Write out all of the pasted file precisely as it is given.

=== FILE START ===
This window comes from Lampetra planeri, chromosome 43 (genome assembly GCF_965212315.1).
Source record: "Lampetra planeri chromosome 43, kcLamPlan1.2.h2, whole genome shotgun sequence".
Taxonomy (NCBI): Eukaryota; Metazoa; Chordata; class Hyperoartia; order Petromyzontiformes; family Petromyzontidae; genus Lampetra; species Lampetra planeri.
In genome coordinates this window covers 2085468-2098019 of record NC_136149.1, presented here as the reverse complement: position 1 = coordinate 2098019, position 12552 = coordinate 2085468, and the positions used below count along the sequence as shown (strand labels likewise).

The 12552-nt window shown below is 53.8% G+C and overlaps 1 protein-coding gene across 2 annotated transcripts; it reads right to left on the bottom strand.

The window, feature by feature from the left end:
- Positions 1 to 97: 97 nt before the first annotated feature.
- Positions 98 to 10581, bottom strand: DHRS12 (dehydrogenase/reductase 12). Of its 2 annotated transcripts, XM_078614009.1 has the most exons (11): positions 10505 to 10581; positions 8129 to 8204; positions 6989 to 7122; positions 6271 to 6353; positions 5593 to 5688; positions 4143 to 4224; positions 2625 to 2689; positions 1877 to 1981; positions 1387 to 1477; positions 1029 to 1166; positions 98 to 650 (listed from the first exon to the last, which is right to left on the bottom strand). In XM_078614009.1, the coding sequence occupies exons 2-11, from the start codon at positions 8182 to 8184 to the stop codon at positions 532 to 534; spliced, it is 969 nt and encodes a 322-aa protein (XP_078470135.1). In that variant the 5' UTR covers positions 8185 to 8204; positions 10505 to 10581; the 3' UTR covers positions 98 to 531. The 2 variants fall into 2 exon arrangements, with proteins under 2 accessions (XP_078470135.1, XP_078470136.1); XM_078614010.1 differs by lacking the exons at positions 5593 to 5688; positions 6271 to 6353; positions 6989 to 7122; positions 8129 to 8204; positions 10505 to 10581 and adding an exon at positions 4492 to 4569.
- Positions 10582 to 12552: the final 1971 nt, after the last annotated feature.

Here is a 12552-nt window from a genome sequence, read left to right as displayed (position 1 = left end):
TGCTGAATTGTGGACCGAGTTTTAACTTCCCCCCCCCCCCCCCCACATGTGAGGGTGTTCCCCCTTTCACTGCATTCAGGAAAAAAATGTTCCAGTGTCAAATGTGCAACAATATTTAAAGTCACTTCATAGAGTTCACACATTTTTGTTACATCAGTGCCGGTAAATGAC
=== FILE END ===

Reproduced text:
This window comes from Lampetra planeri, chromosome 43 (genome assembly GCF_965212315.1).
Source record: "Lampetra planeri chromosome 43, kcLamPlan1.2.h2, whole genome shotgun sequence".
Taxonomy (NCBI): Eukaryota; Metazoa; Chordata; class Hyperoartia; order Petromyzontiformes; family Petromyzontidae; genus Lampetra; species Lampetra planeri.
In genome coordinates this window covers 2085468-2098019 of record NC_136149.1, presented here as the reverse complement: position 1 = coordinate 2098019, position 12552 = coordinate 2085468, and the positions used below count along the sequence as shown (strand labels likewise).

The 12552-nt window shown below is 53.8% G+C and overlaps 1 protein-coding gene across 2 annotated transcripts; it reads right to left on the bottom strand.

The window, feature by feature from the left end:
- Positions 1 to 97: 97 nt before the first annotated feature.
- Positions 98 to 10581, bottom strand: DHRS12 (dehydrogenase/reductase 12). Of its 2 annotated transcripts, XM_078614009.1 has the most exons (11): positions 10505 to 10581; positions 8129 to 8204; positions 6989 to 7122; positions 6271 to 6353; positions 5593 to 5688; positions 4143 to 4224; positions 2625 to 2689; positions 1877 to 1981; positions 1387 to 1477; positions 1029 to 1166; positions 98 to 650 (listed from the first exon to the last, which is right to left on the bottom strand). In XM_078614009.1, the coding sequence occupies exons 2-11, from the start codon at positions 8182 to 8184 to the stop codon at positions 532 to 534; spliced, it is 969 nt and encodes a 322-aa protein (XP_078470135.1). In that variant the 5' UTR covers positions 8185 to 8204; positions 10505 to 10581; the 3' UTR covers positions 98 to 531. The 2 variants fall into 2 exon arrangements, with proteins under 2 accessions (XP_078470135.1, XP_078470136.1); XM_078614010.1 differs by lacking the exons at positions 5593 to 5688; positions 6271 to 6353; positions 6989 to 7122; positions 8129 to 8204; positions 10505 to 10581 and adding an exon at positions 4492 to 4569.
- Positions 10582 to 12552: the final 1971 nt, after the last annotated feature.

Here is a 12552-nt window from a genome sequence, read left to right as displayed (position 1 = left end):
TGCTGAATTGTGGACCGAGTTTTAACTTCCCCCCCCCCCCCCCCACATGTGAGGGTGTTCCCCCTTTCACTGCATTCAGGAAAAAAATGTTCCAGTGTCAAATGTGCAACAATATTTAAAGTCACTTCATAGAGTTCACACATTTTTGTTACATCAGTGCCGGTAAATGAC